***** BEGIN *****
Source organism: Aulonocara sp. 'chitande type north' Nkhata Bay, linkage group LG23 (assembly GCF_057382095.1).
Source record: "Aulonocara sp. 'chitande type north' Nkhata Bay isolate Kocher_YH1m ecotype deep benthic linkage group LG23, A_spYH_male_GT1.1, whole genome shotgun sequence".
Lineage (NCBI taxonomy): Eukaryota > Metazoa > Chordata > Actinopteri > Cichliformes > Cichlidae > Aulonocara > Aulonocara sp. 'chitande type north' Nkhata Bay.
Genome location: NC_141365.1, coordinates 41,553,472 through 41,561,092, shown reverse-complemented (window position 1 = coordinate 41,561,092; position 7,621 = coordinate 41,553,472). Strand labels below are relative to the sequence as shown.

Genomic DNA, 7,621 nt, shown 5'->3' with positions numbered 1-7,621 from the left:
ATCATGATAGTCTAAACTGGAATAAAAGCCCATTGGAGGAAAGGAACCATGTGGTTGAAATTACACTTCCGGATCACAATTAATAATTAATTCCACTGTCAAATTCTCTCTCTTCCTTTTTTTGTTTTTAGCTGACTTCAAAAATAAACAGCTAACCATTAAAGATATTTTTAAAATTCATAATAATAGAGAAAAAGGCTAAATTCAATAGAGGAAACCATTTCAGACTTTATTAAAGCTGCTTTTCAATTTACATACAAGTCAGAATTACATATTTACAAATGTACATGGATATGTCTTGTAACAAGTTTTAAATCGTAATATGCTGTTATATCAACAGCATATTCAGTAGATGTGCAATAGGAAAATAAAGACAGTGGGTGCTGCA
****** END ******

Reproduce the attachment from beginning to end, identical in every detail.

Source organism: Aulonocara sp. 'chitande type north' Nkhata Bay, linkage group LG23 (assembly GCF_057382095.1).
Source record: "Aulonocara sp. 'chitande type north' Nkhata Bay isolate Kocher_YH1m ecotype deep benthic linkage group LG23, A_spYH_male_GT1.1, whole genome shotgun sequence".
Lineage (NCBI taxonomy): Eukaryota > Metazoa > Chordata > Actinopteri > Cichliformes > Cichlidae > Aulonocara > Aulonocara sp. 'chitande type north' Nkhata Bay.
Genome location: NC_141365.1, coordinates 41,553,472 through 41,561,092, shown reverse-complemented (window position 1 = coordinate 41,561,092; position 7,621 = coordinate 41,553,472). Strand labels below are relative to the sequence as shown.

Genomic DNA, 7,621 nt, shown 5'->3' with positions numbered 1-7,621 from the left:
ATCATGATAGTCTAAACTGGAATAAAAGCCCATTGGAGGAAAGGAACCATGTGGTTGAAATTACACTTCCGGATCACAATTAATAATTAATTCCACTGTCAAATTCTCTCTCTTCCTTTTTTTGTTTTTAGCTGACTTCAAAAATAAACAGCTAACCATTAAAGATATTTTTAAAATTCATAATAATAGAGAAAAAGGCTAAATTCAATAGAGGAAACCATTTCAGACTTTATTAAAGCTGCTTTTCAATTTACATACAAGTCAGAATTACATATTTACAAATGTACATGGATATGTCTTGTAACAAGTTTTAAATCGTAATATGCTGTTATATCAACAGCATATTCAGTAGATGTGCAATAGGAAAATAAAGACAGTGGGTGCTGCA